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  • In education, early childhood education programmes, school improvement schemes and adult training are planned for the Mopti region in Mali as part of the coordinated area development plan.
    AKDN / Lucas Cuervo Moura

In Mopti, basic education opportunities are difficult to access and of low quality, with major disparities between girls and boys and rural and urban areas.  Primary school enrolment is under 50 percent and the literacy rate is as low as 10 percent for women. 

Getting young children in school and engaging them in quality learning is a major challenge.  It involves not only pedagogical support and training, but also attention to factors outside of the classroom: Do children often stay home with diahrroea due to unclean water? Do they have trouble concentrating in school because they arrive on empty stomachs? Is education a priority for parents? To address these education challenges, the Aga Khan Foundation (AKF) is working with public schools, private community schools and early childhood development (ECD) centres in Mopti Region to improve access to quality education.

Core activities focus on improving teaching and learning by promoting the development of low or no cost teaching and learning materials, introducing child-centred pedagogical approaches and improving the instruction of specific subjects, especially French language, science and math.  The Foundation has helped develop infrastucture, provided school furniture, equipment and scholastic materials to 21 schools.  Support was also provided to students who moved to Mopti following the security problems in the North of the country.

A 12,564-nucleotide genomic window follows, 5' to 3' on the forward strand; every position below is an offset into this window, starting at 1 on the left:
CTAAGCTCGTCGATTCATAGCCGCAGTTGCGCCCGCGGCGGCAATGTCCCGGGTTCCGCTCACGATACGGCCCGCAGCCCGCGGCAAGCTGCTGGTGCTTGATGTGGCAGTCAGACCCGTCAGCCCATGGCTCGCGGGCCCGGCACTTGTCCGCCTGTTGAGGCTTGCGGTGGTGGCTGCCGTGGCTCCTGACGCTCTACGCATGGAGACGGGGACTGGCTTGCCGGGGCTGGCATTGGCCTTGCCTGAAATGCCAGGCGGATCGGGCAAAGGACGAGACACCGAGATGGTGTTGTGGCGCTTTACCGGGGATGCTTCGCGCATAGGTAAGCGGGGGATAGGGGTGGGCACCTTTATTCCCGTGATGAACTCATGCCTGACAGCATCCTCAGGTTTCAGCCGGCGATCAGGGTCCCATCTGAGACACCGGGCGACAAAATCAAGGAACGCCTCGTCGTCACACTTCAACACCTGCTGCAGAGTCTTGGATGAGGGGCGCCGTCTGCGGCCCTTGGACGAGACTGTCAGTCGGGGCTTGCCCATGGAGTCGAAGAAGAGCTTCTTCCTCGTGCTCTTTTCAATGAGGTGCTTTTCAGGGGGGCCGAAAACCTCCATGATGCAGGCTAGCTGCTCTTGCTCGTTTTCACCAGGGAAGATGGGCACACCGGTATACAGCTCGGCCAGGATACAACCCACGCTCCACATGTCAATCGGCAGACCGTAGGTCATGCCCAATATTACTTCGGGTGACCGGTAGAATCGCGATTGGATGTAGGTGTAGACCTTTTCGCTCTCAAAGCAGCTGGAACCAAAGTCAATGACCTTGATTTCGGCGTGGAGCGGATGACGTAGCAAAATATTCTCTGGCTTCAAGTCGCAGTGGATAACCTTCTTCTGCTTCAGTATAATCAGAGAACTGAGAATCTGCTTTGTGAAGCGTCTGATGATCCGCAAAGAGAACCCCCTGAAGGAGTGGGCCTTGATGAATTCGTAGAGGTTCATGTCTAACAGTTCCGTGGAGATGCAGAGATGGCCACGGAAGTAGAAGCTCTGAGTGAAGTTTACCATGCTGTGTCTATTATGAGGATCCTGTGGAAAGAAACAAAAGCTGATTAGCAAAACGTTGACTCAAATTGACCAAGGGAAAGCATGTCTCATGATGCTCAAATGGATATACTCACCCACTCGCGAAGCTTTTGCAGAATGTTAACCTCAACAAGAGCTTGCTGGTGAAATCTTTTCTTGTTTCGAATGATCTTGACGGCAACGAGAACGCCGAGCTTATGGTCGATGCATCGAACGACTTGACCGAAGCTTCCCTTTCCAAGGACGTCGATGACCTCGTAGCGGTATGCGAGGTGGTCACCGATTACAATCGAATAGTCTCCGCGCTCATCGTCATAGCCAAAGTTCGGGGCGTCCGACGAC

In addition, with financing from UNICEF and the World Bank, AKF has already supported the building and equipping of eleven Early Childhood Development (ECD) centres in the region.  In a new programme launched in 2014, in partnership with Plan International, World Vision and Save the Children, the Aga Khan Foundation will support 10,000 children in 12 communes around Mopti and Djenne by building 12 schools and 10 early childhood development centres.  The project will also improve the training of 168 teachers and close to 100 parent educators, provide 27 latrines and 34 wells to improve hygiene, and build 8 large scale canteens to improve the nutrition of students.

Together with new school equipment, the project will also set up School Management Committees to engage in the local communities in the operations and management of the new facilities.